SLAC National Accelerator Laboratory scientists have developed a new pocket size antenna for applications demanding high mobility.
According to the scientists, the 4-inch-tall antenna enables mobile communication in situations where conventional radios don’t work.
It could be especially beneficial for transmitters that work under water, through the ground, and over very long distances through air.
The SLAC device emits very low frequency (VLF) radiation with wavelengths of tens to hundreds of miles.
These waves travel long distances beyond the horizon and can penetrate environments that would block radio waves with shorter wavelengths.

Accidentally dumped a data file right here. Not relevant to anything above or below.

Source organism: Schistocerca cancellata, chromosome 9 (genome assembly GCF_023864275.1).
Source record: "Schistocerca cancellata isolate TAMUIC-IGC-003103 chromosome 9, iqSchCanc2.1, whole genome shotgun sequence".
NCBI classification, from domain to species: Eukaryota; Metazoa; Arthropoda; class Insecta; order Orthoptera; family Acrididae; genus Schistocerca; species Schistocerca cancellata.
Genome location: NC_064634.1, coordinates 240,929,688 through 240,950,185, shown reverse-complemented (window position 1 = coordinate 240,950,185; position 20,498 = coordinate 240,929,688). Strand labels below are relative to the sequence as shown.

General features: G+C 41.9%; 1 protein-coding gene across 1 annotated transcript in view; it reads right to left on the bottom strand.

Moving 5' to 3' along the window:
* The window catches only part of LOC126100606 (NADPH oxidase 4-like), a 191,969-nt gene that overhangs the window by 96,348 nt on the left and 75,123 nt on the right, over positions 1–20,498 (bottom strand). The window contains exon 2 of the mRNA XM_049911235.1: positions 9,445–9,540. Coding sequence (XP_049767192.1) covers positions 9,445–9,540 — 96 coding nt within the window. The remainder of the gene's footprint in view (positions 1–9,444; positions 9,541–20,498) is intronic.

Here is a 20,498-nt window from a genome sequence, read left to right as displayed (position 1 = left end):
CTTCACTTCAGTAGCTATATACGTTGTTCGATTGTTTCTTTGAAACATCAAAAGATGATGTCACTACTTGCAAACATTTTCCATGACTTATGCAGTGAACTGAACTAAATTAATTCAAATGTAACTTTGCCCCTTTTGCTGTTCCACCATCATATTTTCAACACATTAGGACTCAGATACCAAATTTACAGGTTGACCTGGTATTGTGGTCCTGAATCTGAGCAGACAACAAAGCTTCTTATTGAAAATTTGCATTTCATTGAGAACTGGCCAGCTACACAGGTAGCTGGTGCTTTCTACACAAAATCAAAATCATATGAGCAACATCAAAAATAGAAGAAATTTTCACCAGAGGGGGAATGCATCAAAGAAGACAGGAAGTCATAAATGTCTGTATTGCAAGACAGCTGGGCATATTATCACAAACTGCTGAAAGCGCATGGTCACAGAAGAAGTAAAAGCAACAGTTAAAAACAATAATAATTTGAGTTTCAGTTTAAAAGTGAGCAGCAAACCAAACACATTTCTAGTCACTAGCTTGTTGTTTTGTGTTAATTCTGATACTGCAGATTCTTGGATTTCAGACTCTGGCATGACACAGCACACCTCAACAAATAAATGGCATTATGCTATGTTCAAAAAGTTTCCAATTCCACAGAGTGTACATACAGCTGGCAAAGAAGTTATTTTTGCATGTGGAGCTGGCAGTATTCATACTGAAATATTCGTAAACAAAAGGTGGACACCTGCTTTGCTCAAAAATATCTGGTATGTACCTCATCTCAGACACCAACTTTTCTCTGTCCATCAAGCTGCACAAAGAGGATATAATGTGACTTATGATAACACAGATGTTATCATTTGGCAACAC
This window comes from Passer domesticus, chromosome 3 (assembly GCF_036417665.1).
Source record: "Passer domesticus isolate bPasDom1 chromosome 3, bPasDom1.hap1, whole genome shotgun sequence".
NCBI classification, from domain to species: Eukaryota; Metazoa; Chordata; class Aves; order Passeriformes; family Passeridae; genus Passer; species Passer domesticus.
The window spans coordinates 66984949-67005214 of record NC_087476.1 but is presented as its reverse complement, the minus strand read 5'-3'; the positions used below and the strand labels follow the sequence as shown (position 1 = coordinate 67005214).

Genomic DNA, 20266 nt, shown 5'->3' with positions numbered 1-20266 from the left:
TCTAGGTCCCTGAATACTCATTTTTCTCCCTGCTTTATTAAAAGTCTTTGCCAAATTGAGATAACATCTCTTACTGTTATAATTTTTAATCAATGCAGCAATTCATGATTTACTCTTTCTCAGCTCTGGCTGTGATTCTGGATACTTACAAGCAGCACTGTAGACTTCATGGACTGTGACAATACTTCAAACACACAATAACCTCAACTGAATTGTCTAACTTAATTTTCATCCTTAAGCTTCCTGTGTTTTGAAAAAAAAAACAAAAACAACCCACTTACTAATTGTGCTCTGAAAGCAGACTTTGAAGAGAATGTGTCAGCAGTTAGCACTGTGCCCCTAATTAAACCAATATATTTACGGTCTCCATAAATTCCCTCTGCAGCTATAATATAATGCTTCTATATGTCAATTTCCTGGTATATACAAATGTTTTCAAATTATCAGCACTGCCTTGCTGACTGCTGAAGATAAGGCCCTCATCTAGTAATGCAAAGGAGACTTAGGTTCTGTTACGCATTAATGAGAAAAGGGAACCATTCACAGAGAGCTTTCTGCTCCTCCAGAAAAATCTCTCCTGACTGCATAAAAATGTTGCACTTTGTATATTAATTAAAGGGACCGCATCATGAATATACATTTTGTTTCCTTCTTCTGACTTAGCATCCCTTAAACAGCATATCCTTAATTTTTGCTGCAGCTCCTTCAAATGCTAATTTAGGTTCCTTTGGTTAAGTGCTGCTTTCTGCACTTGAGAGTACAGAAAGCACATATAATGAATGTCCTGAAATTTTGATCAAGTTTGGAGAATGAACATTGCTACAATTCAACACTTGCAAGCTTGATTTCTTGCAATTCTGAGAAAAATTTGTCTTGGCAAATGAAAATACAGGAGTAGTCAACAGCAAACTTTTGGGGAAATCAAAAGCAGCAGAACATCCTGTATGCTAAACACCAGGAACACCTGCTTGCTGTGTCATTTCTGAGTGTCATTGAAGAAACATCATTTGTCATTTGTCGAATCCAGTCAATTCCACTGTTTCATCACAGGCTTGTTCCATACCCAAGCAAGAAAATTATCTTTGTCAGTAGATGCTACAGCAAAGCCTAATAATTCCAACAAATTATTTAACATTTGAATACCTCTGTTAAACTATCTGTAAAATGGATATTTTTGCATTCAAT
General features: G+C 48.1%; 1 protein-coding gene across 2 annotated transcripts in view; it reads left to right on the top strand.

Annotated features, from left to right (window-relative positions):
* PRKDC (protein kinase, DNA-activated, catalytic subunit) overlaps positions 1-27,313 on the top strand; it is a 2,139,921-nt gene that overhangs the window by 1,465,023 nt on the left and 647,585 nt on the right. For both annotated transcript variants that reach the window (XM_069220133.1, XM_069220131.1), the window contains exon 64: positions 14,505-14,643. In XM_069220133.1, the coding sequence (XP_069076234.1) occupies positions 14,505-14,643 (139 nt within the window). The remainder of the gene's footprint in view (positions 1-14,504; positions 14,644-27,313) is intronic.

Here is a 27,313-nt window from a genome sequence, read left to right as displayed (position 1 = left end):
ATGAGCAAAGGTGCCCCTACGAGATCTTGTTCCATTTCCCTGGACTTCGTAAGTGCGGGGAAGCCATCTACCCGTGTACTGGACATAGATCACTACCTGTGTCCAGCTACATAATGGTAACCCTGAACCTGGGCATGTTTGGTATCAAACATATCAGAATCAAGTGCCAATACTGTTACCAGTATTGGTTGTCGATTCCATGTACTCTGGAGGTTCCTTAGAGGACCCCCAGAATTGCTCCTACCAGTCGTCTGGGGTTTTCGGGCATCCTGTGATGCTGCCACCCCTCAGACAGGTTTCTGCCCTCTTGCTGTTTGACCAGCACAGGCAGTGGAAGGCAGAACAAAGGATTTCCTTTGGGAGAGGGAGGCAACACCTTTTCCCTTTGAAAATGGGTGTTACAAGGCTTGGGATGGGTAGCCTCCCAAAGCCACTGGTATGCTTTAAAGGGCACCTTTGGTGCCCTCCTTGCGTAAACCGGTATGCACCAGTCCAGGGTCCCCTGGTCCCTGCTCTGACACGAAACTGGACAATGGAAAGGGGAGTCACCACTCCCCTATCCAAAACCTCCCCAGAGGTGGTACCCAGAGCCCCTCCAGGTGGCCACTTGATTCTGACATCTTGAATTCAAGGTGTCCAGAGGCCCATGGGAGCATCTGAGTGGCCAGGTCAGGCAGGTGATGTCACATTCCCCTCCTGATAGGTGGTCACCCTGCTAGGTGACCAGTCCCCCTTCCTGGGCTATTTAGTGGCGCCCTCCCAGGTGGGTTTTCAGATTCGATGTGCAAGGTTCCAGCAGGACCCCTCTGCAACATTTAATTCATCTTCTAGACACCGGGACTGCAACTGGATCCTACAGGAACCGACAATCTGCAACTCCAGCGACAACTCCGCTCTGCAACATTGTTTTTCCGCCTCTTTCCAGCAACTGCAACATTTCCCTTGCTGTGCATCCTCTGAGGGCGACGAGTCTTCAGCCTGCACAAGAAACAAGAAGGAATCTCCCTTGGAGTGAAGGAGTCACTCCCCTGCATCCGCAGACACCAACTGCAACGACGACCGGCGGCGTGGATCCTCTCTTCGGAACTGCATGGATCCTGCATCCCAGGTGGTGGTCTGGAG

While powerful VLF tech require gigantic emitters, the SLAC antenna is more simple in nature and could potentially be used for tasks that demand high mobility, including rescue and defense missions.
“Our device is also hundreds of times more efficient and can transmit data faster than previous devices of comparable size,” said SLAC’s Mark Kemp, the project’s principal investigator.
“Its performance pushes the limits of what’s technologically possible and puts portable VLF applications, like sending short text messages in challenging situations, within reach.”
“There are many exciting potential applications for the technology,” says Kemp. “Our device is optimized for long-range communication through air, and our research is looking at the fundamental science behind the method to find ways to further enhance its capabilities.”
Image and content: Dawn Harmer/SLAC National Accelerator Laboratory